- In this form of government, the monarch is the head of state. They are kings, queens, Ceasers, emperors, caliphs, sultans, and similar. The monarch is not elected. Instead, the power to rule is hereditary in one family.
- The monarch is in charge until their death or abdication. Abdication is simply giving up and passing the power to the next in line in the family.
- In some monarchies, the aristocracy has to vote for a new monarch from their lines. Thus, not everyone can become a monarch, another significant difference to a republic.
- The origin of the word is the Ancient Greek “Monárkhēs.” It consists of the words “one” and “ruler.” Hence, a monarchy is the rule of one.
Monarchists believe that a sole person, the monarch, should hold the right to rule. Unlike in republicanism, this right is usually hereditary. Further, there are two forms of monarchies, and thus, two approaches to this theory. In conclusion, it is the theory that supports the idea of a monarchy in the state.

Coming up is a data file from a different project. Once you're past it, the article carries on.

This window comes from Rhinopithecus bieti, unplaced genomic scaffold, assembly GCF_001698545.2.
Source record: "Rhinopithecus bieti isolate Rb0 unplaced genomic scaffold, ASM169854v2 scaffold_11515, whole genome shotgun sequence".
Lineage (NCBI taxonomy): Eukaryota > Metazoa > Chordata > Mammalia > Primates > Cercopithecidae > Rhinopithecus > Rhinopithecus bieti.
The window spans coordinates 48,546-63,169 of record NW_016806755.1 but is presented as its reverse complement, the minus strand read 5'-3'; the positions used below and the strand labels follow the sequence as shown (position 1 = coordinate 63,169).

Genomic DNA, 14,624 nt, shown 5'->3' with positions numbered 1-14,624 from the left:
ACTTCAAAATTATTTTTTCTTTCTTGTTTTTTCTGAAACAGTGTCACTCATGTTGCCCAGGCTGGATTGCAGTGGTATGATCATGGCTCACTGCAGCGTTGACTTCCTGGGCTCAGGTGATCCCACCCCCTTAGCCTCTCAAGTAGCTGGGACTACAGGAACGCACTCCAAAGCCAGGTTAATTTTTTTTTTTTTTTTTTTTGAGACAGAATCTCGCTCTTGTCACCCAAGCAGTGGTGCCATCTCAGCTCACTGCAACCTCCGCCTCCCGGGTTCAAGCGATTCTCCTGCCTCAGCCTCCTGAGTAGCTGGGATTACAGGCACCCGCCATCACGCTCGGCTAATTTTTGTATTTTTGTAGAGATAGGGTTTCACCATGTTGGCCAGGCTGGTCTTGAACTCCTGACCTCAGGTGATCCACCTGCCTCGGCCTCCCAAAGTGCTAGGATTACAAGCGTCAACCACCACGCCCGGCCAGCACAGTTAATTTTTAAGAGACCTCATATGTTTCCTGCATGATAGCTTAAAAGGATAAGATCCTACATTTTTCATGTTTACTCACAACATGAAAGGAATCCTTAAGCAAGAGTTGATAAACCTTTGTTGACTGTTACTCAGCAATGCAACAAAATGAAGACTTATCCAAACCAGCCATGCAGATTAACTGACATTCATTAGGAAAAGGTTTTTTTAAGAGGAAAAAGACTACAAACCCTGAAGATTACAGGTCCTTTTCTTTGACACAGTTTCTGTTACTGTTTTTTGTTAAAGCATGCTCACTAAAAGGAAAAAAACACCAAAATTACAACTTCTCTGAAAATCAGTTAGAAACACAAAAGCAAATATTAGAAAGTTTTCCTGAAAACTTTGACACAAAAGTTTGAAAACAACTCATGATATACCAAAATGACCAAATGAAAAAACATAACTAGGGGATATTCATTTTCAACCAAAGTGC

There are several reasons why someone may support monarchy over a republic. First, it is the fact that monarchies tend to be stable at the point of the transfer of power. Further, the fact that the monarch does not belong to a party may also lay a place for more stability.
In addition, a monarchy relies on a more profound sense of continuity and consistency. It also offers the natural inclination towards a hierarchy in society.
Constitutional monarchism suggests that a constitution should exist. That limits the power of the monarch and allows the presence of a parliament body. On the other hand, the idea of unlimited rights in the monarch’s hands is absolute monarchism.
Monarchism is on the retreat. Monarchists (also called loyalists) lost during the American Independence war and in the French revolution. However, in many countries, parties and individuals are still promoting the idea. People actively support it in existing monarchies such as the UK, Belgium, Japan, or Thailand.